Elizabeth Warren Confronted on Native American Ancestry Claims: ‘I Am Not a Person of Color’

Senate Banking Committee members Sen. Elizabeth Warren, D-Mass., right, and Sen. Mark Warn
AP/Andrew Harnik

Sen. Elizabeth Warren (D-MA) participated in a candidate forum in New Hampshire Thursday, where she ultimately apologized for identifying as a Native American and admitted that she is “not a person of color” and “not a citizen of a tribe.”

The presidential candidate participated in a “Conversation with the Candidate” event in the Granite State Thursday and faced a question on her past Native American ancestry claims, which have been the subject of widespread controversy.

A mother of black twins asked Warren how she can “overcome the bridge with voters” who question her past decision to claim Native American heritage, which she seemingly used to elevate herself in years past.

Warren told the woman that she simply believed the story her parents told about her family history and argued that it did not play any role in her career.

Warren identified as a minority professor at both the University of Pennsylvania Law School and Harvard Law School, and she claimed Native American heritage on her Texas Bar registration card, it was revealed in February:

“I can’t go back,” Warren said after the report surfaced. “But I am sorry for furthering confusion on tribal sovereignty and tribal citizenship and harm that resulted.”

Warren repeated her apology at Thursday’s candidate forum, admitting that she is “not a person of color” and “not a citizen of a tribe.”

“Like most people, my brothers and I learned about who we are from our mom and our dad. My family’s very important to me, and based on that, sometimes, decades ago, I identified that way,” she said.

“But nothing about the way I identified ever had anything to do with my academic career,” she continued.

“Even so, I shouldn’t have done it. I am not a person of color. I am not a citizen of a tribe, and I’ve apologized for any confusion over tribal sovereignty, tribal citizenship and any harm caused by that,” she added.

Warren released the results of a DNA test last fall, revealing that she had anywhere from 1/64th to 1/1,024 Native American ancestry, which put her way out of range for any type of tribal citizenship.

“A DNA test is useless to determine tribal citizenship,” Cherokee Nation Secretary of State Chuck Hoskin Jr. said following the release of Warren’s results. “Current DNA tests do not even distinguish whether a person’s ancestors were indigenous to North or South America.”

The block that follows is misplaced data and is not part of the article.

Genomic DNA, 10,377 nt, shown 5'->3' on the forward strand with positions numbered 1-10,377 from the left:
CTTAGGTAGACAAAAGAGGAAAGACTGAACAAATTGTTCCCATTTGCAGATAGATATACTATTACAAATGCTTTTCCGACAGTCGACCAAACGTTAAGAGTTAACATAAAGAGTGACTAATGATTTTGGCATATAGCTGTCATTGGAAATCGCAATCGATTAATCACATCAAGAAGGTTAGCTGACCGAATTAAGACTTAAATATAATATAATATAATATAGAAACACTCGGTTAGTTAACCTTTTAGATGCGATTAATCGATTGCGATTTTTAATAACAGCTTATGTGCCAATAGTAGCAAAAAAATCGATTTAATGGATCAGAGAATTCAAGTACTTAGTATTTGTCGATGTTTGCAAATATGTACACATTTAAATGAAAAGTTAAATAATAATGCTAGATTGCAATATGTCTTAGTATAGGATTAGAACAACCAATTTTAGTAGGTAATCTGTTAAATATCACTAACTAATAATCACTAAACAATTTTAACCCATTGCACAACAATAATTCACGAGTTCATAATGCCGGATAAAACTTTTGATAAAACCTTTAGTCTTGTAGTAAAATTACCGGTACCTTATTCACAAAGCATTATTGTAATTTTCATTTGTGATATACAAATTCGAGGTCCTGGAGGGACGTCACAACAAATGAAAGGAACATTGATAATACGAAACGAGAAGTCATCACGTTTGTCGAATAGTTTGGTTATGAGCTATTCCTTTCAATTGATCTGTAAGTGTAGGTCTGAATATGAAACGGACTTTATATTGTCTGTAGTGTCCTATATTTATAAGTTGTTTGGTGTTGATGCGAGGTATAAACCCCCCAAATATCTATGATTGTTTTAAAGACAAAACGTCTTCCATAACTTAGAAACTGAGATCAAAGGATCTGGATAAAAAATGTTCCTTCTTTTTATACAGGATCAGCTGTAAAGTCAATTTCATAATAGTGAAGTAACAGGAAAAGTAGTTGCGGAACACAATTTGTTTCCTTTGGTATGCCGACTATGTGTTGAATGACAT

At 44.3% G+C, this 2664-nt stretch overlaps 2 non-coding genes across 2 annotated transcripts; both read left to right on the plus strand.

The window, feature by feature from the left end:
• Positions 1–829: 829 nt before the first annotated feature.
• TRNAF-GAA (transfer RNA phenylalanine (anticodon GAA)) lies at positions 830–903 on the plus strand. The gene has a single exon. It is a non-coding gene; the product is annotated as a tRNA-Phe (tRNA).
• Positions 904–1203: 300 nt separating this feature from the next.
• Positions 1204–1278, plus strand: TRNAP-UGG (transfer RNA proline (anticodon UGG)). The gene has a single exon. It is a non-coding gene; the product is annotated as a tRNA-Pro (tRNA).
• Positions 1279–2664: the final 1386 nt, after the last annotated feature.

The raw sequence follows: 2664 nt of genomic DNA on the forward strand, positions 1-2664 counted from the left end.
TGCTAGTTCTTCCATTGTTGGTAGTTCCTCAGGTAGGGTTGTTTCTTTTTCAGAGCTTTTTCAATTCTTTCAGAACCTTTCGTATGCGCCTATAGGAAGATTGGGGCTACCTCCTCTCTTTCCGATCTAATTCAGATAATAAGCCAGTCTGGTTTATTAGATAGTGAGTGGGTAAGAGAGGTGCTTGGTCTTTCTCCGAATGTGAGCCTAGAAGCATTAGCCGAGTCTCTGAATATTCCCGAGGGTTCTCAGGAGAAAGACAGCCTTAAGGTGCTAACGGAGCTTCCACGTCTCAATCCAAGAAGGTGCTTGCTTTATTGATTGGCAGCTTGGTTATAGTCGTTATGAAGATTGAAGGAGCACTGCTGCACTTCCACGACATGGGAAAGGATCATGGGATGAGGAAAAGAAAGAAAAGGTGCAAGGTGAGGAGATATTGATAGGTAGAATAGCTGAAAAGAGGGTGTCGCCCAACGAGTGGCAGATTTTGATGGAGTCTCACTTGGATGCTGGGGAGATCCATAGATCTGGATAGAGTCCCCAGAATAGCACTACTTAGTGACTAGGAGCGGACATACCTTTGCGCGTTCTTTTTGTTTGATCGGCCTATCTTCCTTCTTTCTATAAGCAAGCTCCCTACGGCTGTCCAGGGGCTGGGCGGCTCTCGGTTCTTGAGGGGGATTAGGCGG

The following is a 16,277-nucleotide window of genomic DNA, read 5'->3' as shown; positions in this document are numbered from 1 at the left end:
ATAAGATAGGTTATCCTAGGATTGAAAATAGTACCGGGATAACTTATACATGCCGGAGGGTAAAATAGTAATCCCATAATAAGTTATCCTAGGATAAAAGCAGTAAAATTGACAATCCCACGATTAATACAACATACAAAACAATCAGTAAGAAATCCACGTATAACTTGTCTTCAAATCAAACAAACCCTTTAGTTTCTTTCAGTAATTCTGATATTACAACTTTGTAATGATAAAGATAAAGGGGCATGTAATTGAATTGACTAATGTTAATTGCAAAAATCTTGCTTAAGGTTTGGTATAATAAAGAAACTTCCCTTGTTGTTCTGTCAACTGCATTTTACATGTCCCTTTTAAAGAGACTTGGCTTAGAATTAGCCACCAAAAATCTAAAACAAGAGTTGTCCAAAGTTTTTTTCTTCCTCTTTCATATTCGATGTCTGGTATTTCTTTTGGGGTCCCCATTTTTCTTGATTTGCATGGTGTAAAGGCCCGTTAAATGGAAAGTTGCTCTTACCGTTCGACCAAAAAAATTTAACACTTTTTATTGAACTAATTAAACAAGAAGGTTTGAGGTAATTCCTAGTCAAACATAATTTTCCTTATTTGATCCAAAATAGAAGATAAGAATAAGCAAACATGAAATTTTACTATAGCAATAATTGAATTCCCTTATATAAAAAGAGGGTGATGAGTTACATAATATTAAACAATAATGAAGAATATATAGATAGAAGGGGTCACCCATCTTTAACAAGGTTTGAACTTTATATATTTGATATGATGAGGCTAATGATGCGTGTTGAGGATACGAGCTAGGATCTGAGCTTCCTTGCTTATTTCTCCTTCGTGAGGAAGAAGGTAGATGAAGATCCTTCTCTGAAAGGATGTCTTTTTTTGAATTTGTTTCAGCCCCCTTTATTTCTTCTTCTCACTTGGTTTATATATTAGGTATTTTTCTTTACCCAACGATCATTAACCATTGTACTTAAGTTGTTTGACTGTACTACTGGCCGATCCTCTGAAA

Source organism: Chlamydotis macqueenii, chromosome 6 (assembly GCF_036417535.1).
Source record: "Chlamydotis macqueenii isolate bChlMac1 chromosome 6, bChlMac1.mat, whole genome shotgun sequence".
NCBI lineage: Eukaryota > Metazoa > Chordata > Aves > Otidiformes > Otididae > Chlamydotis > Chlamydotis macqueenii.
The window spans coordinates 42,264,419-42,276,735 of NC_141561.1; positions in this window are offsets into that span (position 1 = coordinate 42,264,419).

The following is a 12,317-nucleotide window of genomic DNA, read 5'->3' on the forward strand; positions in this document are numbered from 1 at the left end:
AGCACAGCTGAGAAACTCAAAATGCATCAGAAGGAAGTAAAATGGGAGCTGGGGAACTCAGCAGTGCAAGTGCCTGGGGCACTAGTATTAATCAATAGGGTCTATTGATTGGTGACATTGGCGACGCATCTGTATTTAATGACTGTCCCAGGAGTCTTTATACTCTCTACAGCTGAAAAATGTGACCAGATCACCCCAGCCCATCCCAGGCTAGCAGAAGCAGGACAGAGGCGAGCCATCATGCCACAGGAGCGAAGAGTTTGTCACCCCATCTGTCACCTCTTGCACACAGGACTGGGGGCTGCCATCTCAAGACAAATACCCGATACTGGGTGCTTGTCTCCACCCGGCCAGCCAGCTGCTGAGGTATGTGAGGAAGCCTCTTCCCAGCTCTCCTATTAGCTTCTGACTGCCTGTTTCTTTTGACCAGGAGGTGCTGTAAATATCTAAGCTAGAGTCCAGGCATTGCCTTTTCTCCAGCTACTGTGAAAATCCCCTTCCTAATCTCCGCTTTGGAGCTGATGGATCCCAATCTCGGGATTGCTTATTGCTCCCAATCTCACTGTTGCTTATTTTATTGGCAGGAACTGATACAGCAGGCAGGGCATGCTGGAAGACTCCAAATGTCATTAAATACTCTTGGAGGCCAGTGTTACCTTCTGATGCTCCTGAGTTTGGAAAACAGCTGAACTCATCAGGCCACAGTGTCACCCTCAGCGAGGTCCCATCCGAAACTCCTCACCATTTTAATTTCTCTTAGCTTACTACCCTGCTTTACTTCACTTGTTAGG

“It makes a mockery out of DNA tests and its legitimate uses while also dishonoring legitimate tribal governments and their citizens, whose ancestors are well documented and whose heritage is proven,” he continued.

As Breitbart News reported:

The DNA test was conducted by a lab in Georgia, which provided no chain of custody of the DNA sample from Warren to them. They forwarded the data results of that DNA test to Stanford University professor Carlos D. Bustamante, who analyzed that data and wrote a report based on his analysis of it. Bustamante’s report stated that Warren shared DNA with residents of Colombia, Mexico, and Peru, not Native Americans who are members of tribes in the United States. The results of that analysis, published on October 16, showed Warren may have a common ancestor who lived approximately six to 10 generations ago with residents of Colombia, Mexico, and Peru. These results mean that at the very least, Warren shares 1/1024 common DNA with residents of Colombia, Mexico, and Peru. At the very most, she shares 1/64 common DNA with residents of Colombia, Mexico, and Peru.

Warren ultimately apologized to Cherokee Nation for “causing confusion on tribal sovereignty and tribal citizenship and the harm that has resulted.”

The Massachusetts senator did not go down without a fight, though, accusing President Trump of making “creepy physical threats” toward her after he challenged her claims to Native American heritage:


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